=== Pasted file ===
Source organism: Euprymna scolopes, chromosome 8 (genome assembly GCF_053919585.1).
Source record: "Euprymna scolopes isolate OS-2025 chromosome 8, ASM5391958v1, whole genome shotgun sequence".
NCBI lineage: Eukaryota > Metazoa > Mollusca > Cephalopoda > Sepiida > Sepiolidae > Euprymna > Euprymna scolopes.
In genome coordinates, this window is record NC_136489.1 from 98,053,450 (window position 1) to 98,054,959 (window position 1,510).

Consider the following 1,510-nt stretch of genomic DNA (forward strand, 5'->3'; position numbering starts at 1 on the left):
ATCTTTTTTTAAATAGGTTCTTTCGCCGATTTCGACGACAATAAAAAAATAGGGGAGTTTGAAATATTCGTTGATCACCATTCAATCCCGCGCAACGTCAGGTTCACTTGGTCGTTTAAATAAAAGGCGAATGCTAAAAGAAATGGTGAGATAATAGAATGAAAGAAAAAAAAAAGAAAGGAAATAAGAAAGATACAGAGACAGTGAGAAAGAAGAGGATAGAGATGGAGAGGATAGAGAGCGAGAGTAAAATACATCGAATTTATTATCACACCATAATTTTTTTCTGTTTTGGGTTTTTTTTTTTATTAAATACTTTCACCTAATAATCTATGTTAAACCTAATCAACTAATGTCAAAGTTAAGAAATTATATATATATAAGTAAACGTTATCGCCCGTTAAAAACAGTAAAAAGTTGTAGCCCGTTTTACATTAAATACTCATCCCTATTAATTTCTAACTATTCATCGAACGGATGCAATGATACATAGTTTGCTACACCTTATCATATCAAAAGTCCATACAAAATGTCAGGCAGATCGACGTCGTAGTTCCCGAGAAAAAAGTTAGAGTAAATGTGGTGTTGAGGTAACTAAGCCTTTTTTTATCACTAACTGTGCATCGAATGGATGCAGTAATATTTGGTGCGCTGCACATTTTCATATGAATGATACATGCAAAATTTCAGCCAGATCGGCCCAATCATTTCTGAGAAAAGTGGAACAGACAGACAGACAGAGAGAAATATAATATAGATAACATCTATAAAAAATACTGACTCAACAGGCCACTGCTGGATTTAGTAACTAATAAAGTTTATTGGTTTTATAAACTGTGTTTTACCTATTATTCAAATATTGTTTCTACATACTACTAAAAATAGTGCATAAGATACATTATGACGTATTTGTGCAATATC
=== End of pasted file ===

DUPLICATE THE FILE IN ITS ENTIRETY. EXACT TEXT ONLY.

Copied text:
Source organism: Euprymna scolopes, chromosome 8 (genome assembly GCF_053919585.1).
Source record: "Euprymna scolopes isolate OS-2025 chromosome 8, ASM5391958v1, whole genome shotgun sequence".
NCBI lineage: Eukaryota > Metazoa > Mollusca > Cephalopoda > Sepiida > Sepiolidae > Euprymna > Euprymna scolopes.
In genome coordinates, this window is record NC_136489.1 from 98,053,450 (window position 1) to 98,054,959 (window position 1,510).

Consider the following 1,510-nt stretch of genomic DNA (forward strand, 5'->3'; position numbering starts at 1 on the left):
ATCTTTTTTTAAATAGGTTCTTTCGCCGATTTCGACGACAATAAAAAAATAGGGGAGTTTGAAATATTCGTTGATCACCATTCAATCCCGCGCAACGTCAGGTTCACTTGGTCGTTTAAATAAAAGGCGAATGCTAAAAGAAATGGTGAGATAATAGAATGAAAGAAAAAAAAAAGAAAGGAAATAAGAAAGATACAGAGACAGTGAGAAAGAAGAGGATAGAGATGGAGAGGATAGAGAGCGAGAGTAAAATACATCGAATTTATTATCACACCATAATTTTTTTCTGTTTTGGGTTTTTTTTTTTATTAAATACTTTCACCTAATAATCTATGTTAAACCTAATCAACTAATGTCAAAGTTAAGAAATTATATATATATAAGTAAACGTTATCGCCCGTTAAAAACAGTAAAAAGTTGTAGCCCGTTTTACATTAAATACTCATCCCTATTAATTTCTAACTATTCATCGAACGGATGCAATGATACATAGTTTGCTACACCTTATCATATCAAAAGTCCATACAAAATGTCAGGCAGATCGACGTCGTAGTTCCCGAGAAAAAAGTTAGAGTAAATGTGGTGTTGAGGTAACTAAGCCTTTTTTTATCACTAACTGTGCATCGAATGGATGCAGTAATATTTGGTGCGCTGCACATTTTCATATGAATGATACATGCAAAATTTCAGCCAGATCGGCCCAATCATTTCTGAGAAAAGTGGAACAGACAGACAGACAGAGAGAAATATAATATAGATAACATCTATAAAAAATACTGACTCAACAGGCCACTGCTGGATTTAGTAACTAATAAAGTTTATTGGTTTTATAAACTGTGTTTTACCTATTATTCAAATATTGTTTCTACATACTACTAAAAATAGTGCATAAGATACATTATGACGTATTTGTGCAATATC